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2. You'll now see a list of the top five categories where most of your storage is being used on your main drive. For now, we'll focus on "Temporary files," as they're usually the least important files on your system. To get started, click "Temporary files."

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3. You'll now see a list of file types that Windows 11 has selected automatically. You may safely also select "Recycle Bin," "System error memory dump files" and "Delivery Optimization Files" to free up even more space — however, check your Recycle Bin on the desktop first to check there's nothing important in there before you empty it. It's not recommended to delete any of the other files in this menu.

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4. To delete the selected file categories, click "Remove files" at the top of the page. Click "Continue" on the prompt to confirm.

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If you have more than one drive on your Windows 11 PC, you can clear up some space on the other drive, or drives, too. To do this, go back to the main Storage page, then click "Advanced storage settings." Then, click "Storage used on other drives."

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You'll now see a list of every drive on your computer. Click the one you want to clean up.

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You'll notice that Windows hasn't pre-selected any file categories like it does for your main drive. With this in mind, you must be careful not to select any important categories, such as "Photos" or "Videos," as you may delete valuable files by mistake. To be safe, it's recommended to only choose "Temporary files."

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After clicking "Temporary files," you should see the categories of files that can be deleted. With secondary drives, you're most likely to only see "Recycle Bin," which is safe to delete — just check through your Recycling Bin first before deleting anything.

To empty your Recycling Bin on your secondary drive, simply click the checkbox next to "Recycling Bin," click "Remove files," then confirm by clicking "Continue" on the prompt.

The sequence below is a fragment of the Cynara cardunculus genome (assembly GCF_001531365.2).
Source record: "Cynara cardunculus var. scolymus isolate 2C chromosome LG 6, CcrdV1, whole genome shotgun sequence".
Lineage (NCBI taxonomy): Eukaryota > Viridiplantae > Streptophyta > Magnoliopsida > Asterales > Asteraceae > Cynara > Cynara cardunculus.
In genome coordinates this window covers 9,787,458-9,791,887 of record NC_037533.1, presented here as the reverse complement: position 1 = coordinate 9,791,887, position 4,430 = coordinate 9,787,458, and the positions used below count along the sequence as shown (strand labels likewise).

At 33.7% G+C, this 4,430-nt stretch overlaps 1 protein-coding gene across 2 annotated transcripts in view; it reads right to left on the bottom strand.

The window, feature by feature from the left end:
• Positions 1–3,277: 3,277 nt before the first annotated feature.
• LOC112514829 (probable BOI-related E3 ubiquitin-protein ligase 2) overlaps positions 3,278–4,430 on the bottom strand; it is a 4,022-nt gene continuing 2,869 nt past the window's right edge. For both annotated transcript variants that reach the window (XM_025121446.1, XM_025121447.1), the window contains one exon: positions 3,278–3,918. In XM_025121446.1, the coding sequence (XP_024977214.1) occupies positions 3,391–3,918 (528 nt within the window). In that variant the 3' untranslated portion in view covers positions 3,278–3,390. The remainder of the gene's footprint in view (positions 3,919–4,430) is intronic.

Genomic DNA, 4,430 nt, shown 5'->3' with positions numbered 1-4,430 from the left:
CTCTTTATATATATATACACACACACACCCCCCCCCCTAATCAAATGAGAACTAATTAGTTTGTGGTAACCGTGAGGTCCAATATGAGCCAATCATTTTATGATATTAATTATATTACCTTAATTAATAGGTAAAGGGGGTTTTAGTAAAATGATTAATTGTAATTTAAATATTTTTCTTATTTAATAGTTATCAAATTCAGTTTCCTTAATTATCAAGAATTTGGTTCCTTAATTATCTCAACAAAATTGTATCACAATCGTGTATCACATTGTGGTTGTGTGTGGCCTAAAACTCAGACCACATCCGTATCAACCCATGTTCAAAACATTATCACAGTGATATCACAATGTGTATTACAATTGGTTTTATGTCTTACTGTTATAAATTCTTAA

Screenshot of Windows 11 temporary files folder on Storage menu with "Remove files" and "Recycle Bin" highlighted

(Image credit: Microsoft)

How to speed up Windows 11: Uninstall unused apps

The Windows 11 storage tool can also be used to uninstall any apps you don't need, freeing up more storage space and potentially speeding up your computer. Here's how to uninstall unused apps on Windows 11 using the Storage tool.

1. Click the Windows icon on your taskbar (or press the Windows key on your keyboard) to open the Start menu. Type "storage" until you see the "Storage settings" option appear, then click it.

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2. Click "Apps & features.

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3. You'll now see an alphabetical list of every app installed on your computer. You can sort the list by clicking "Sort by" and choosing "Name," "Size," or "Installation date." It's a good idea to sort apps by size, so you can see which ones are taking up the most space.

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4. To uninstall an app, click the three dots to the right of its name, then click "Uninstall." Click "Uninstall" again after the prompt appears.

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Depending on the type of app, you may have to follow further prompts to uninstall it fully.

How to speed up Windows 11: Disable visual effects 

Windows 11 features a lot of fancy visual flourishes and animations when opening and closing menus or switching between apps. They look cool, but they can slow your computer down if your hardware's not up to the task. Thankfully, there's an easy way to switch them off. Here's how to disable visual effects in Windows 11.

1. Click the Windows icon on your taskbar (or press the Windows key on your keyboard) to open the Start menu. Type "visual" and click "Visual effects" once it appears.

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2. On the list of effects, if "Transparency effects" and "Animation effects" are set to "On," click the toggles next to them to set them to "Off."

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Do all — or even some — of the above and you should notice a nice speed boost for your Windows 11 PC or laptop.   

How to speed up Windows 11: Add RAM or an SSD

We've focused solely on software tweaks in this tutorial, because hardware upgrades are a whole different ball game. But obviously they can help too, with the addition of extra RAM or a super-fast SSD among the most substantial upgrades you can make.

We'll be covering those topics in future Windows 11 tutorials, so check back regularly for more expert advice.  

And in the meantime, you may also be interested in what we think are the 7 best new Windows 11 features, and in our guides on how to set up multiple desktops in Windows 11 and how to enable God Mode in Windows 11 or 10.

Dale Fox
Dale Fox

Dale Fox is How-to Editor at Tom's Guide, helping people get the most out of their technology. He's been a tech nerd ever since childhood, when he used the money from his first job as a paperboy to buy a subscription to GamesMaster magazine, and has a whole room at home dedicated as a shrine to the countless gadgets he's purchased over the decades. Dale was previously a presenter, reporter and editor in China, where he also worked as a copywriter for OnePlus at its Shenzhen HQ.